Poilievre says he wants to ‘limit’ the emergency bill to prevent it from being used again for ‘political purposes’

In conversation with Jordan Peterson, Poliev accused Trudeau of invoking the bill because he was ‘angry’ at being a personal target of Freedom Team protesters

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Conservative leadership candidate Pierre Poilievre said he was consulting with legal experts to find a way to “limit” the federal emergency bill to prevent it from being used for “political purposes” such as during the Freedom Motorcade protests in Ottawa .

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“I’m consulting with legal scholars on how we can cut powers and limit the use of the Emergency Act in the future,” Poilievre said during an hour-and-a-half conversation with media personalities and former University of Toronto professor Jordan Peterson Monday. Upload to social media.

“But I do think we need to make changes to the bill to prevent it from being misused for political purposes like this again,” he added.

Poilievre was referring to how Justin Trudeau’s Liberals controversially invoked the Emergencies Act in February to give the government and police forces new and special powers to lift the closure of some U.S. border crossings and block several downtown Ottawa streets. Week’s “Freedom Convoy” blockade. .

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The bill allows police to force tow truck operators away from blocked vehicles, but also gives the government the ability to freeze financial accounts associated with fleet participants.

The bill was withdrawn nine days later after a three-day police operation cleared the streets of Ottawa and resulted in hundreds of arrests. The city’s police chief has repeatedly said the protests were “illegal” and amounted to a “siege” of the capital.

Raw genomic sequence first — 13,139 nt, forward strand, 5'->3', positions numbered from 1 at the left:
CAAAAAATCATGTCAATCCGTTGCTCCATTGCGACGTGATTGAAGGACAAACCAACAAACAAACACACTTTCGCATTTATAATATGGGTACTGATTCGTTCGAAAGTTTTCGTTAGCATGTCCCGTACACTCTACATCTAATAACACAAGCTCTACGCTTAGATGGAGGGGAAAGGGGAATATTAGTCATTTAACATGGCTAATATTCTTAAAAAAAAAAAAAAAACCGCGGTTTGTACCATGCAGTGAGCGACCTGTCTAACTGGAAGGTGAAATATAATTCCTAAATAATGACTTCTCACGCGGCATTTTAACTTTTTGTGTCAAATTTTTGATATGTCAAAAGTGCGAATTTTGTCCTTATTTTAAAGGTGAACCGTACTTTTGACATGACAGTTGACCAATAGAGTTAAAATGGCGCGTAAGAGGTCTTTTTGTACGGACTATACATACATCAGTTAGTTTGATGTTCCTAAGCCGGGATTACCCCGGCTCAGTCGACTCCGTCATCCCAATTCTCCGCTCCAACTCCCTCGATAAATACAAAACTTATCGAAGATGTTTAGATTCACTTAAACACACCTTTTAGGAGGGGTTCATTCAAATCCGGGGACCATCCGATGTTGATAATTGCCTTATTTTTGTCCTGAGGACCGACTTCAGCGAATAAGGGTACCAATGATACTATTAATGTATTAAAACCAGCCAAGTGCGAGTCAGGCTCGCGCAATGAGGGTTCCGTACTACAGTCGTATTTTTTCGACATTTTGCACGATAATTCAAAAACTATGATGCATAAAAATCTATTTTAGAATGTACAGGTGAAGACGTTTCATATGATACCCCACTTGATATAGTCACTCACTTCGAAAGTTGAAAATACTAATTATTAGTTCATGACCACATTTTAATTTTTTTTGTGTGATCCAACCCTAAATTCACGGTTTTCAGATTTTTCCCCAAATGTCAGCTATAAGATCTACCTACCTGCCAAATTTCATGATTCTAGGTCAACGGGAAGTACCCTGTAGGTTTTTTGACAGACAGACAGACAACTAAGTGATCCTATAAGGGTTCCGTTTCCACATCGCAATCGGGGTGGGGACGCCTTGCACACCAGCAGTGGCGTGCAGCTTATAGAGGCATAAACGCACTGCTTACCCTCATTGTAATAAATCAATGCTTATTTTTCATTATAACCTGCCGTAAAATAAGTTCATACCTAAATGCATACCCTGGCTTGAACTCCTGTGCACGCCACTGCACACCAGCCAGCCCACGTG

The Liberals have since argued they have no choice but to use their powers to end the lockdown, which they say is costing the economy $390 million a day in trade losses.

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But critics, including civil liberties groups, pundits and opposition parties such as the Conservatives, have accused the Liberals of overstepping the line and citing the act of using excessive force.

In conversations with Peterson, Poliyev accused Trudeau of invoking the bill because he was “angry” at being personally targeted by protesters and wanted to avoid facing “the political consequences of democratic protests.”

“He also wanted to prevent any similar protests as maliciously as possible,” Poilievre said.

The Conservative MP did not elaborate on how an eventual Poilievre government would limit the Emergencies Act, but insisted caution must be exercised because he does see the purpose of the powers in some extreme cases.

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“I want to do it very carefully because, you know, it’s a very blunt instrument. But in times of war where there’s a foreign attack or something like that, you can see why these powers might be needed sometimes,” he told Peter Sen.

“You would think it would be used in the case of a foreign invasion, a horrific terrorist attack, or something like that,” he added.

This is far from the only attack on Trudeau and his government by Poilievre in a wide-ranging interview covering issues of freedom, media funding and more.

Poilievre called Environment Minister Steven Guilbeault a “complete lunatic” and a “madman”, accusing him of being against nuclear power and oil and gas.

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When Peterson asked him what he thought of the prime minister, Polyyev immediately called Trudeau an “egotistical man” who took power from individuals or families and turned it over to the government.

He also likened Trudeau to King Louis XIV of France, who ruled for more than 70 years and was known for his thirst for power.

“I think he’s a megalomaniac, and I think everything he does goes back to his megalomaniac,” Poilievre said. “If you really think about his expansionist role to the country, it’s never going to go back to serving personal goals other than making him stronger or his legacy bigger.”

“He believed that the state must always be everywhere. That’s because, as King Louis said, ‘L’État c’est moi’,” he added. “The country is him.”



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